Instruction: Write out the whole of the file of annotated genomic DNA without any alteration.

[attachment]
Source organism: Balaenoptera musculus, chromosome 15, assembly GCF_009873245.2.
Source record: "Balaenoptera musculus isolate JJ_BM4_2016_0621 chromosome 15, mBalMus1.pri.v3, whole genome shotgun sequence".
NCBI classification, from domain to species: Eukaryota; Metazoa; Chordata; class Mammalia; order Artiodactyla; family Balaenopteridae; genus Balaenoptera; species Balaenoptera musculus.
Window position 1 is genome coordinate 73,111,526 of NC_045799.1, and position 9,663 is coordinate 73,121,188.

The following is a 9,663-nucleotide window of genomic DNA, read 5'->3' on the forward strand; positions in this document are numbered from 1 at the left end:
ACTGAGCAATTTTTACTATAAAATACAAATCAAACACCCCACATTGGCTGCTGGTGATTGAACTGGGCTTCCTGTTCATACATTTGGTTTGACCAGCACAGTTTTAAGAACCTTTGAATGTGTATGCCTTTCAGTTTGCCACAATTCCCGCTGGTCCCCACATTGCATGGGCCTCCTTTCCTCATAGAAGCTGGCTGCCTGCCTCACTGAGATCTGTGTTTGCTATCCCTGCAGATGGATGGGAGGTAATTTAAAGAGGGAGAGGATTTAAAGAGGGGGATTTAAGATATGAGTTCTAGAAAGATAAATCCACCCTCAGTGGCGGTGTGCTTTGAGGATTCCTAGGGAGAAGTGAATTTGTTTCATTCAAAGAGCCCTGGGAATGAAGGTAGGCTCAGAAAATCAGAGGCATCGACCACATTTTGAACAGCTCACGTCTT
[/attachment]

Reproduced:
Source organism: Balaenoptera musculus, chromosome 15, assembly GCF_009873245.2.
Source record: "Balaenoptera musculus isolate JJ_BM4_2016_0621 chromosome 15, mBalMus1.pri.v3, whole genome shotgun sequence".
NCBI classification, from domain to species: Eukaryota; Metazoa; Chordata; class Mammalia; order Artiodactyla; family Balaenopteridae; genus Balaenoptera; species Balaenoptera musculus.
Window position 1 is genome coordinate 73,111,526 of NC_045799.1, and position 9,663 is coordinate 73,121,188.

The following is a 9,663-nucleotide window of genomic DNA, read 5'->3' on the forward strand; positions in this document are numbered from 1 at the left end:
ACTGAGCAATTTTTACTATAAAATACAAATCAAACACCCCACATTGGCTGCTGGTGATTGAACTGGGCTTCCTGTTCATACATTTGGTTTGACCAGCACAGTTTTAAGAACCTTTGAATGTGTATGCCTTTCAGTTTGCCACAATTCCCGCTGGTCCCCACATTGCATGGGCCTCCTTTCCTCATAGAAGCTGGCTGCCTGCCTCACTGAGATCTGTGTTTGCTATCCCTGCAGATGGATGGGAGGTAATTTAAAGAGGGAGAGGATTTAAAGAGGGGGATTTAAGATATGAGTTCTAGAAAGATAAATCCACCCTCAGTGGCGGTGTGCTTTGAGGATTCCTAGGGAGAAGTGAATTTGTTTCATTCAAAGAGCCCTGGGAATGAAGGTAGGCTCAGAAAATCAGAGGCATCGACCACATTTTGAACAGCTCACGTCTT